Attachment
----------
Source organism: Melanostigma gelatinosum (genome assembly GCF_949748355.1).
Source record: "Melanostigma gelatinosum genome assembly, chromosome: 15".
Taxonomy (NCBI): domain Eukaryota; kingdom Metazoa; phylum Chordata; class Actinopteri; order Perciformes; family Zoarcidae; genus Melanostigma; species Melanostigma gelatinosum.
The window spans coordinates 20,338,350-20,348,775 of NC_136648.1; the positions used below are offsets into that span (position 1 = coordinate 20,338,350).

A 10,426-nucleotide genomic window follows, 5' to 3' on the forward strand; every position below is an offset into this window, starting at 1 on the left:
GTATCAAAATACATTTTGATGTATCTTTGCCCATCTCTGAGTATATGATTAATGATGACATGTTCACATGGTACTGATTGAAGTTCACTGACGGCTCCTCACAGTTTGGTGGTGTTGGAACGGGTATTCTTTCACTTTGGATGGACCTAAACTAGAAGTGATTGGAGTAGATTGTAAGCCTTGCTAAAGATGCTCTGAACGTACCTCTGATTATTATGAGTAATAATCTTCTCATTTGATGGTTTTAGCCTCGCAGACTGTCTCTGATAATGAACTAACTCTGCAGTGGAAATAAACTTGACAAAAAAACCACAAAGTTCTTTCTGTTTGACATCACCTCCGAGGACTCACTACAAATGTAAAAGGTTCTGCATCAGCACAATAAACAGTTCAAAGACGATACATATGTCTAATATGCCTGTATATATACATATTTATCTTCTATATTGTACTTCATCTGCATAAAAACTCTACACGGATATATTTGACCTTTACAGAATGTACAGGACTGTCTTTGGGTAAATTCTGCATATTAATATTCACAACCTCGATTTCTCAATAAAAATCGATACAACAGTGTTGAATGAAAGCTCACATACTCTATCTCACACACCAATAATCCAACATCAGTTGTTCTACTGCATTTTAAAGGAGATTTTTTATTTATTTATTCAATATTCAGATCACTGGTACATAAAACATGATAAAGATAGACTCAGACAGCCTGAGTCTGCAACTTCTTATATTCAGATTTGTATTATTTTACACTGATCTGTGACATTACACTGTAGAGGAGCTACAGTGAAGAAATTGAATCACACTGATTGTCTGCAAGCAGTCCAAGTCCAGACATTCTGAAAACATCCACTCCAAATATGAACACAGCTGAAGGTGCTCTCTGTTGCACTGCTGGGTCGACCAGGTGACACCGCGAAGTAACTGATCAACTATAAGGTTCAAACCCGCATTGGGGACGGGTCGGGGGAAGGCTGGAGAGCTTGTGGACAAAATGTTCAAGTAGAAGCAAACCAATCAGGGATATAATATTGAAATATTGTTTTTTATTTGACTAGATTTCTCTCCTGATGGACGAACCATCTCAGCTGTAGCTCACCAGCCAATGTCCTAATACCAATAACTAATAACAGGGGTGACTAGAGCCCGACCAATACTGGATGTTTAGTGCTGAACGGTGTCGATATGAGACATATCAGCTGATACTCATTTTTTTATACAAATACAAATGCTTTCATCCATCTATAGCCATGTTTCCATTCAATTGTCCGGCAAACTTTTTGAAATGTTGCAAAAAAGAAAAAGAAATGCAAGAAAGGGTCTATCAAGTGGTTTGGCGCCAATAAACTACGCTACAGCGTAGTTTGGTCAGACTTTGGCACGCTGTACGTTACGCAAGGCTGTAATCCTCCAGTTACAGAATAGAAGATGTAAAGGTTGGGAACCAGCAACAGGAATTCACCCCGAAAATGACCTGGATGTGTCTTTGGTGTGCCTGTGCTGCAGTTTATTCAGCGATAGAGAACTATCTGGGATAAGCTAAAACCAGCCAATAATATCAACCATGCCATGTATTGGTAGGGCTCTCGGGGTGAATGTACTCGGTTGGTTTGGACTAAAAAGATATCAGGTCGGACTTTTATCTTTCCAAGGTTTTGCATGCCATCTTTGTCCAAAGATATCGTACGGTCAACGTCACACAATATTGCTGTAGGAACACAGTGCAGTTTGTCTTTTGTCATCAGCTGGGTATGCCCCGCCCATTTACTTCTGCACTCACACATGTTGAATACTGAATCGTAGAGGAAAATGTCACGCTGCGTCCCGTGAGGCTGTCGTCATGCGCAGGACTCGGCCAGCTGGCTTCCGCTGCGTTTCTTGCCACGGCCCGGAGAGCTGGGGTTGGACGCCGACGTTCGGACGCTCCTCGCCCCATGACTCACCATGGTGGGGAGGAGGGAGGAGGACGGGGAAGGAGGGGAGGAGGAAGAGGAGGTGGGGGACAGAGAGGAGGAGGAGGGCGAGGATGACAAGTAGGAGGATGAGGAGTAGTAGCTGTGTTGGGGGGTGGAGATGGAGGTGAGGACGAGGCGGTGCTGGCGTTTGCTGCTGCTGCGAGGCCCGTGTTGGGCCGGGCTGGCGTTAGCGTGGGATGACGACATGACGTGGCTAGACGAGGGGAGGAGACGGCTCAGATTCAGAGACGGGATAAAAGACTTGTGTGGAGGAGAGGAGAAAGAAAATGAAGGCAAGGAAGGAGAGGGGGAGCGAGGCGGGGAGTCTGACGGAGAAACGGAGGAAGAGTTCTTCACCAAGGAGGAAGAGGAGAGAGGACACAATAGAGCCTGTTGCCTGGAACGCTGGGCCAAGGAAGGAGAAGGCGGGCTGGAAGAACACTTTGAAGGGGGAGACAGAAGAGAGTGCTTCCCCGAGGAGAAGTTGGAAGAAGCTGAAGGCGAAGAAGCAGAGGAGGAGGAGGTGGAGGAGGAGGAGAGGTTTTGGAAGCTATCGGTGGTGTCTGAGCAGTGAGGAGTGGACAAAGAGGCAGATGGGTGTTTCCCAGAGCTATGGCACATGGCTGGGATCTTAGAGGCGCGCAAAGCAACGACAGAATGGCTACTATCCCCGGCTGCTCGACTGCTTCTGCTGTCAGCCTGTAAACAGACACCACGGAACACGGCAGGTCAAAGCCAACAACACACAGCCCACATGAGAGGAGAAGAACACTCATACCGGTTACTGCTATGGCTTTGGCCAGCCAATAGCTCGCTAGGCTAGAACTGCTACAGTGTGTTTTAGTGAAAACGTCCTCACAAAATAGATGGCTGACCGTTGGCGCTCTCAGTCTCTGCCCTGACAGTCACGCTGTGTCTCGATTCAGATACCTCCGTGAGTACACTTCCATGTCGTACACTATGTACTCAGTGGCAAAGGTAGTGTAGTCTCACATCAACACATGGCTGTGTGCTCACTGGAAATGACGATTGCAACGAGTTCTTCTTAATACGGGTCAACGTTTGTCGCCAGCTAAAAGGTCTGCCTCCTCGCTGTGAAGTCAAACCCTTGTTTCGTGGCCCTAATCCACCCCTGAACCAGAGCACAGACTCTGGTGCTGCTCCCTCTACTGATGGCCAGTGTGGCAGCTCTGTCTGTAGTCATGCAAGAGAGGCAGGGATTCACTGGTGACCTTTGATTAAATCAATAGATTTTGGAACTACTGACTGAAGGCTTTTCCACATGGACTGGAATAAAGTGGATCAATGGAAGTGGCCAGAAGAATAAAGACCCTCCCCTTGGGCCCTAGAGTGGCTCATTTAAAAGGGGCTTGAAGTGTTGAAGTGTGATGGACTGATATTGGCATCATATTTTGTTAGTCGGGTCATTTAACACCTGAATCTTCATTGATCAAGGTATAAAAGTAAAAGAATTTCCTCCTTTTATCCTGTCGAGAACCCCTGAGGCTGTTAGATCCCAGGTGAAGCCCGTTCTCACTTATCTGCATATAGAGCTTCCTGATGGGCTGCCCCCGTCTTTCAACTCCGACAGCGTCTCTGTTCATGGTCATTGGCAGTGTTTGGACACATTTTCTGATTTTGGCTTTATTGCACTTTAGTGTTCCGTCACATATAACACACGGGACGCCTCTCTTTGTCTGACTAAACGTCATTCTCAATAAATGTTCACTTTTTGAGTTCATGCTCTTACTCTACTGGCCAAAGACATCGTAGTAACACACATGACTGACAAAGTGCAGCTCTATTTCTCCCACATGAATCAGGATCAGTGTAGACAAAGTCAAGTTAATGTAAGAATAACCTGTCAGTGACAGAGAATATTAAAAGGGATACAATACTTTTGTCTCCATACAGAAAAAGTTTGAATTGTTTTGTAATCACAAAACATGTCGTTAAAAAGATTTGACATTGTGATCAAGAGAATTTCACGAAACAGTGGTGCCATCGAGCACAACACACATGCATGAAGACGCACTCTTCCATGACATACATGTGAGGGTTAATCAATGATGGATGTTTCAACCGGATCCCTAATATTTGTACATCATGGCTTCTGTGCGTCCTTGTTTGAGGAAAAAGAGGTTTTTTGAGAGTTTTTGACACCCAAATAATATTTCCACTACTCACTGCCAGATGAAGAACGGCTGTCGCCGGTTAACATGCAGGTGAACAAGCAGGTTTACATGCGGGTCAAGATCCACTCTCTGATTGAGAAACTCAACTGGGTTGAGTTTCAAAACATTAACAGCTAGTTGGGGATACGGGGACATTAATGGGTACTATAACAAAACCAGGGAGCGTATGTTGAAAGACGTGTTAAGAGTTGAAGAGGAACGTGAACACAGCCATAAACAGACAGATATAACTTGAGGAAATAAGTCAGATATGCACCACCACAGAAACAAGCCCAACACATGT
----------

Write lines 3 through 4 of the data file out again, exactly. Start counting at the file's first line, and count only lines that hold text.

Taxonomy (NCBI): domain Eukaryota; kingdom Metazoa; phylum Chordata; class Actinopteri; order Perciformes; family Zoarcidae; genus Melanostigma; species Melanostigma gelatinosum.
The window spans coordinates 20,338,350-20,348,775 of NC_136648.1; the positions used below are offsets into that span (position 1 = coordinate 20,338,350).